Can the New York Times paywall save journalism?

Today, after a short trial run with their Canadian subscribers, the New York Times will start charging for some digital content.

This plan has been in the works at NYT for over a year, and has been receiving much praise and much criticism across the media world.

This paywall decision is particularly important in today’s media climate. We all know that more and more people are getting their news online. Well online advertising pays pennies to the dollar compared to what print advertising pays, and advertising is the shaky business model that most media outlets have been built on. That includes the NY Times.

Journalism isn’t cheap, and even as newsrooms have been shrinking and papers have been shedding reporters and staff, we need a major change in the journalism business model for it to continue to exist.

Enter: NY Times paywall.

First off, let’s set some facts straight about what the paywall is and isn’t.

  1. Everyone gets to see 20 articles per month without charge at
  2. Articles linked on blogs, facebook, twitter and other social media sites will always be accessible, even if you’re over your 20 article limit. Also there will be a limited number of free articles from search engines.
  3. Articles on the homepage and the “Top News” section on smartphones and tablets will always be free and accessible.
  4. The digital subscription is free for any newspaper subscribers. The online-only (meaning just from a computer) digital subscription is $15/month, the tablet/smartphone subscription is $25/month. (Although they are giving away the first month for only 99 cents).

So as paywalls go, this seems to be a pretty carefully crafted one. I’m happy to see that social media/blog links won’t be blocked, because that would surely make our job harder if our readers couldn’t read the NYT articles we reference. I also strongly believe we need innovative models for the funding of journalism, and finding a way to re-accustom people to subscribing to the magazines and newspapers they read regularly could be one piece of this puzzle.

Anna Clark has her top five reasons to pay for the NY Times, which I recommend checking out. I personally subscribe the Sunday edition of the newspaper (mostly for the NY Times magazine, and for the novelty of reading in print), so I’m happy to know that a get a digital subscription included. I subscribe to a number of print magazines as well because I do believe in supporting the entities I read regularly (also, hint: most magazine subscriptions are very cheap these days).

Journalism is costly–particularly the type that requires on the ground reporting. As a blogger I rely heavily on content from sources like the NYT, often a starting point off of which I base my own analysis. I usually can’t be in Libya, or in Madison, or Japan, or wherever the important stories are developing. We need a journalism industry that can afford to do that reporting. NPR has done amazing things with its reader supported model, and subscriptions are just another version of that.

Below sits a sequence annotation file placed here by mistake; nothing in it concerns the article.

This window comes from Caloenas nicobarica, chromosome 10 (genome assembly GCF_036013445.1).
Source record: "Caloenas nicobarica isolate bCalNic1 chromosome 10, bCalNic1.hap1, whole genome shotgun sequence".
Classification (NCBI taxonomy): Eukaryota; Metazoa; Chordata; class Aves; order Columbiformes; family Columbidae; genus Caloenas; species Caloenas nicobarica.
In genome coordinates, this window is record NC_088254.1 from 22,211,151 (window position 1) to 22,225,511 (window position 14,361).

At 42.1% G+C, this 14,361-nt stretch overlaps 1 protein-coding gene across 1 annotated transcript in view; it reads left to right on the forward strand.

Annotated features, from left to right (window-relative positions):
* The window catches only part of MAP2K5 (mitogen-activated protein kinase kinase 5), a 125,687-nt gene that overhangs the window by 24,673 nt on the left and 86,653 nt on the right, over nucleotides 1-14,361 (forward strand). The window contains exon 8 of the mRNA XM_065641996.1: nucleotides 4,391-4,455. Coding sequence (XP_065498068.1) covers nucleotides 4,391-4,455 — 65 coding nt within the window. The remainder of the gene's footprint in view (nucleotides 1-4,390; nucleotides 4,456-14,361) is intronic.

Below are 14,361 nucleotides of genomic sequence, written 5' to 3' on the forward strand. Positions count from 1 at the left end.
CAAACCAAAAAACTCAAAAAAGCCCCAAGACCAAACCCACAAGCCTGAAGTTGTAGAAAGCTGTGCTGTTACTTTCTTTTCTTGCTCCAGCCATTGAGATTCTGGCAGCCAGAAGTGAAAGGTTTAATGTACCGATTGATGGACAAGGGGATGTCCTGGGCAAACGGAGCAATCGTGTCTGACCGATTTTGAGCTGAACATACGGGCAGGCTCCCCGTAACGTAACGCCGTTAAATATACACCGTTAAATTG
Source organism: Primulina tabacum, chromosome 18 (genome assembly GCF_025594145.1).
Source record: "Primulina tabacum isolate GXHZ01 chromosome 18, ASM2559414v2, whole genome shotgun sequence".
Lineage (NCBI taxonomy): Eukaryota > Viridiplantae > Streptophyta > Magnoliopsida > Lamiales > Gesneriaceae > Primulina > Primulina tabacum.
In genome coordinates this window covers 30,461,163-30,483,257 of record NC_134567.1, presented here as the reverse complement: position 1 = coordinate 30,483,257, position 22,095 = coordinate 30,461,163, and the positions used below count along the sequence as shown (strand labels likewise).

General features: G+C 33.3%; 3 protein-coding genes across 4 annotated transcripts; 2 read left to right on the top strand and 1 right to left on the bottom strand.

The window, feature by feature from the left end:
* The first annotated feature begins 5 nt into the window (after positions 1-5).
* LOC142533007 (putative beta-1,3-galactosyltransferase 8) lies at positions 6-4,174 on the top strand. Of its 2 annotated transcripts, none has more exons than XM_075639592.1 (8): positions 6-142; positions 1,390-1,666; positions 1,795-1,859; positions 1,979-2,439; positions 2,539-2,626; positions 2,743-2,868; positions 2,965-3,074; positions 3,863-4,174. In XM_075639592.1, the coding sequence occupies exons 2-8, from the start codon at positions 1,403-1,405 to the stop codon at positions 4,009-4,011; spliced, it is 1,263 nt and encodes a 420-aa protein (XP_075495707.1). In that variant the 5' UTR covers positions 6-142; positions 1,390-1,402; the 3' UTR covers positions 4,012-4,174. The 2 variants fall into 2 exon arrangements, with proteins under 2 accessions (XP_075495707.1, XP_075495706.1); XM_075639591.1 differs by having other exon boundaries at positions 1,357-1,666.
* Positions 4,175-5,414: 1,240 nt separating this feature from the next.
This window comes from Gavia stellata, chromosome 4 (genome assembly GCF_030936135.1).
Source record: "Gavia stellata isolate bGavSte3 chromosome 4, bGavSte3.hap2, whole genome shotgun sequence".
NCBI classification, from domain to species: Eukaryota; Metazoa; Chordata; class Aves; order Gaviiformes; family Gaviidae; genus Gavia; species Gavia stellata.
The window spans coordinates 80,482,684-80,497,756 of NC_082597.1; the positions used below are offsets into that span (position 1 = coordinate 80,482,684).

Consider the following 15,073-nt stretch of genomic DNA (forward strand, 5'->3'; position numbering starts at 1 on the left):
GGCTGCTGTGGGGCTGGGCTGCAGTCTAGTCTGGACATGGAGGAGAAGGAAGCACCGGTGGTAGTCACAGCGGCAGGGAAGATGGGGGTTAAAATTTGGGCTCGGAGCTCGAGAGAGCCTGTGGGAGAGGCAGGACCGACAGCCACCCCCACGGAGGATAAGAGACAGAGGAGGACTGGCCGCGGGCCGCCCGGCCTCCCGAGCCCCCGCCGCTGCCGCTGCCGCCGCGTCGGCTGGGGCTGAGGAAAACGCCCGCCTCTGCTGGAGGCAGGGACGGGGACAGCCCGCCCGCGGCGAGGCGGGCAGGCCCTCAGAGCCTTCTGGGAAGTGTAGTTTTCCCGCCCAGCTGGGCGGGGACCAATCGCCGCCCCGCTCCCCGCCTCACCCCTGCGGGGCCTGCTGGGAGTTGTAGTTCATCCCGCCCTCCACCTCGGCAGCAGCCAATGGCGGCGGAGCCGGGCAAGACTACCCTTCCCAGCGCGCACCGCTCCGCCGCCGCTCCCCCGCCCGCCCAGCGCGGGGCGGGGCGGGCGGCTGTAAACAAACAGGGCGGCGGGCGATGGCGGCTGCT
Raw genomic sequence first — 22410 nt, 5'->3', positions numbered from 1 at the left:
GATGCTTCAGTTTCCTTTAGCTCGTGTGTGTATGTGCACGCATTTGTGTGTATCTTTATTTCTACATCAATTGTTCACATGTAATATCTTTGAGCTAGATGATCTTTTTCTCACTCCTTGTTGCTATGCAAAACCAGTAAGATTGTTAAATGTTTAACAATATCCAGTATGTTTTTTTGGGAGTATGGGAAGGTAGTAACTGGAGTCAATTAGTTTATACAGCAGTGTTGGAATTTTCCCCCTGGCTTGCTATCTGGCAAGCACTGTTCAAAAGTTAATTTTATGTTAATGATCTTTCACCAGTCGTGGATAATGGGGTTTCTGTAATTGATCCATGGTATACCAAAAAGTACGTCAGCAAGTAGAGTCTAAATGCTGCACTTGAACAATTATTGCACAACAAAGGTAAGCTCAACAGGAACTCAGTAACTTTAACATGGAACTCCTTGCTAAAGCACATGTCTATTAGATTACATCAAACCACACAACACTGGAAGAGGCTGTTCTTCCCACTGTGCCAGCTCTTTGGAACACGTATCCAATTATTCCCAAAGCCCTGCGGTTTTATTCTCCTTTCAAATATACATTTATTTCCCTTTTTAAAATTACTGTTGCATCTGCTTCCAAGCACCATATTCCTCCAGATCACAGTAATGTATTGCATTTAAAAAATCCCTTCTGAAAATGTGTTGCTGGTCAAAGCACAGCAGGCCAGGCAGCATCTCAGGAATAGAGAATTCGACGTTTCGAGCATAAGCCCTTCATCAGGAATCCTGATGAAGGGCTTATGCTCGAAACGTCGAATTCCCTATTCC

The advertising business model sucks, is inconsistent, sometimes presents murky ethical questions, and has been failing the industry for years. So I say good luck NYTimes, I hope it works for you.

Join the Conversation

  • Stuff Queer People Need To Know

    is is something I think about often. I work at a publishing company, and we are constantly trying to find ways to balance free content with subscription content, so we can still keep the lights on around here while making content accessbile. I know it sucks to pay for something that was previously free, but to get up-to-date news written by a journalist (not the garbage on the cable news shows or in scandal rags) we’ll have to pony up.

    This, of course, creates a class divide, where those who can pay the premium for high-quality news will have more knowledge, but I think the New York Times model does a good job of balancing free and premium content. The newspaper business is still a business, after all. It has to make money somehow.

  • Emily Cohen
  • AMM

    The funny thing is that I can read the print edition of the NYT for free, but don’t. On the train I ride into NYC, enough people leave their papers on the train that anyone who wants a free copy just has to walk through the train to get one. For a while I would read them, but after a while it just bored me.

    Most of the articles are fluff, or about communities within NYC that I’m not interested in (high fashion, the rich and famous, the artsy set, etc.), and doesn’t cover anything in the NYC area outside of Manhattan. Even the national and international reporting focusses on a lot of details that I find aren’t all that important to my understanding in the long run, and doesn’t report at all on the aspects that are really important. In my experience, more “information” doesn’t lead to more understanding, but to less.

    On the other hand, I do subscribe to my local newspaper. The reporting isn’t great, and it has its share of fluff, but it’s the only place that covers what is happening in my county. For instance, I would know nothing about anybody on the ballot if I didn’t subscribe. It covers the basic information about what is happening in the region, the nation, and the world. It’s also less biased in favor of the Establishment than the NYT.

    I don’t object to the NY Times charging for on-line access. It’s their paper, after all. If it’s worth it to you to read it, it’s worth paying for. What does bug me is how many blog posters will simply link to some article on the NY Times website and not bother to say what is in the article or even mention the part that is relevant to their post. I’m not willing to register or subscribe to the NY Times just so I can find out what the heck Jane or John Blogger is fulminating about.